March 2003: The United States invades Iraq. October 2006: The world finds out why. What was really behind the U.S.-led invasion of Iraq As George W. Bush steered the nation to war, who spoke the truth and who tried to hide it Hubristakes us behind the scenes at the Bush White House, the CIA, the Pentagon, the State Department, and Congress to answer all the vital questions about how the Bush administration came to invade Iraq. Filled with new revelations,Hubrisis a gripping narrative of intrigue that connects the dots between George W. Bush's expletive-laden outbursts at Saddam Hussein, the bitter battles between the CIA and the White House, the fights within the intelligence community over Saddam's weapons of mass destruction, the startling influence of an obscure academic on top government officials, therealreason Valerie Plame was outed, and a top reporter's ties to wily Iraqi exiles trying to start a war. Written by veteran reporters Michael Isikoff and David Corn, this is the inside story of how President Bush took the nation to war using faulty and fraudulent intelligence.
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September 07, 2006
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Excerpt from Hubris by David Corn
A Warning at the White House
THE PRESIDENT'S message was direct: There was no time to wait; the showdown with Saddam Hussein, the dictator of Iraq, had to start right away.
It was the morning of September 4, 2002, and George W. Bush had summoned eighteen senior members of the House and Senate to the Cabinet Room of the White House. Talk of war with Iraq had been under way for months. The prospect had been debated on cable news shows, dissected on op-ed pages, discussed at think tanks. And within the White House, the Pentagon, and the CIA, the planning had long since begun. Now Bush was making it quite real for his guests. In a few days, his administration would launch a major public relations campaign to persuade the American people and the world that Saddam was such a pressing threat that war might be the only option. But before doing so, the White House wanted to get Congress in line.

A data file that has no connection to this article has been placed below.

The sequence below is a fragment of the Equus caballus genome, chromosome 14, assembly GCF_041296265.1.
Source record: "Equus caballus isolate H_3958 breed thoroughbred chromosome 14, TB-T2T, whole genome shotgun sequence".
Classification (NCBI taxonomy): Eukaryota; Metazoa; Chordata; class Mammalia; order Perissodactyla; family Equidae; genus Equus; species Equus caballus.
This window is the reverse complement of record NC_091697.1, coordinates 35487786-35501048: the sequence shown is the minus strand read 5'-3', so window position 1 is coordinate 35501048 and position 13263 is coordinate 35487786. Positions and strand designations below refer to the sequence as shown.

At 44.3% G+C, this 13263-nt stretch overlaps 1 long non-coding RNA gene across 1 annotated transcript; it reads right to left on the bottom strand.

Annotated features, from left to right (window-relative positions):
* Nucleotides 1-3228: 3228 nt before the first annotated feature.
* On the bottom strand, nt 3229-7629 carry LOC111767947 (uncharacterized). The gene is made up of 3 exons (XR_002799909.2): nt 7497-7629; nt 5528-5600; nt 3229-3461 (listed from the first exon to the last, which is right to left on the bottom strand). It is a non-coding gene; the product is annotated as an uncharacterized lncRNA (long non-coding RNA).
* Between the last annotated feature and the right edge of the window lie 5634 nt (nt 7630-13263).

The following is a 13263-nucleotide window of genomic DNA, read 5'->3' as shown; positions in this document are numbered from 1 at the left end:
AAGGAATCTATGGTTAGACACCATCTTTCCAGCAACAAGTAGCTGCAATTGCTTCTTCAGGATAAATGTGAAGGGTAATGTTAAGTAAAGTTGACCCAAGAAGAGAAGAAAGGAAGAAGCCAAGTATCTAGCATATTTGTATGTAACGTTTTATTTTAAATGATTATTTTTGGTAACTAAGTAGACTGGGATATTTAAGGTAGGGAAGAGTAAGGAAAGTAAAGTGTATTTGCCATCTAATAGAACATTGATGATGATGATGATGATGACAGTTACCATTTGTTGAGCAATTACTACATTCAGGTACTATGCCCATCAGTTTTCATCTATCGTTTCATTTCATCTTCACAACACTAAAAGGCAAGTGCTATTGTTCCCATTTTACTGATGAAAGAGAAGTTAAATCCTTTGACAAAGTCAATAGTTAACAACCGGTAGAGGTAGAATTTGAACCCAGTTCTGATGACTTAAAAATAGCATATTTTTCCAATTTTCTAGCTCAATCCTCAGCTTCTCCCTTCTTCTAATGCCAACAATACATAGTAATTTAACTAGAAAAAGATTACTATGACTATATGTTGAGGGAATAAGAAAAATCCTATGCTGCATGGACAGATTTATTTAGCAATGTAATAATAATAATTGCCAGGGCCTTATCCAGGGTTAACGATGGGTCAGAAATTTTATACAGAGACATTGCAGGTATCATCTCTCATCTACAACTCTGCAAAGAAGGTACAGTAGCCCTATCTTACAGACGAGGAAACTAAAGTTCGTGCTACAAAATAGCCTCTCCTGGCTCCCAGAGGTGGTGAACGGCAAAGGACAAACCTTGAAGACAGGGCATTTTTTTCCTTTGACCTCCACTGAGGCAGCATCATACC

When the House and Senate members had taken their seats at the imposing oval mahogany table, they were given copies of a letter from the president. "America and the civilized world face a critical decision in the months ahead," it began. "The decision is how to disarm an outlaw regime that continues to possess and develop weapons of mass destruction." Since September 11, the letter said, "we have been tragically reminded that we are vulnerable to evil people. And this vulnerability increases dramatically when evil people have access to weapons of mass destruction." Bush told the assembled leaders that he would work with them on Iraq. But he needed a quick vote in Congress on a resolution that would grant him the authority to take on Saddam, perhaps with military action. He didn't have the proposed language yet. But he wanted this vote within six weeks before Congress left town so members could campaign for reelection.
Listening to the president, Senate Majority Leader Tom Daschle felt trapped. Bush's promise to collaborate with Congress was a modest win for congressional leaders. Months earlier, White House Counsel Alberto Gonzales had insisted that Bush had the power to launch a war against Iraq without consulting Congress. But the White House had decided not to make a stand on this point. Bush's concession, though, imposed a burden on him: he would have to present a case for war that could win over a majority of lawmakers. And that meant he would have to offer evidence that is, the administration's secret intelligence on Iraq. But Daschle feared this apparent victory for Congress was part of a larger ploy.
House and Senate members were gearing up for the final stretch of the campaign, with control of the Senate up for grabs. Bush was informing them that the national debate would now focus on Iraq, not health care, not tax cuts, not the environment or anything the Democrats wanted to talk about. You want to be involved, he was saying, well, here are the terms.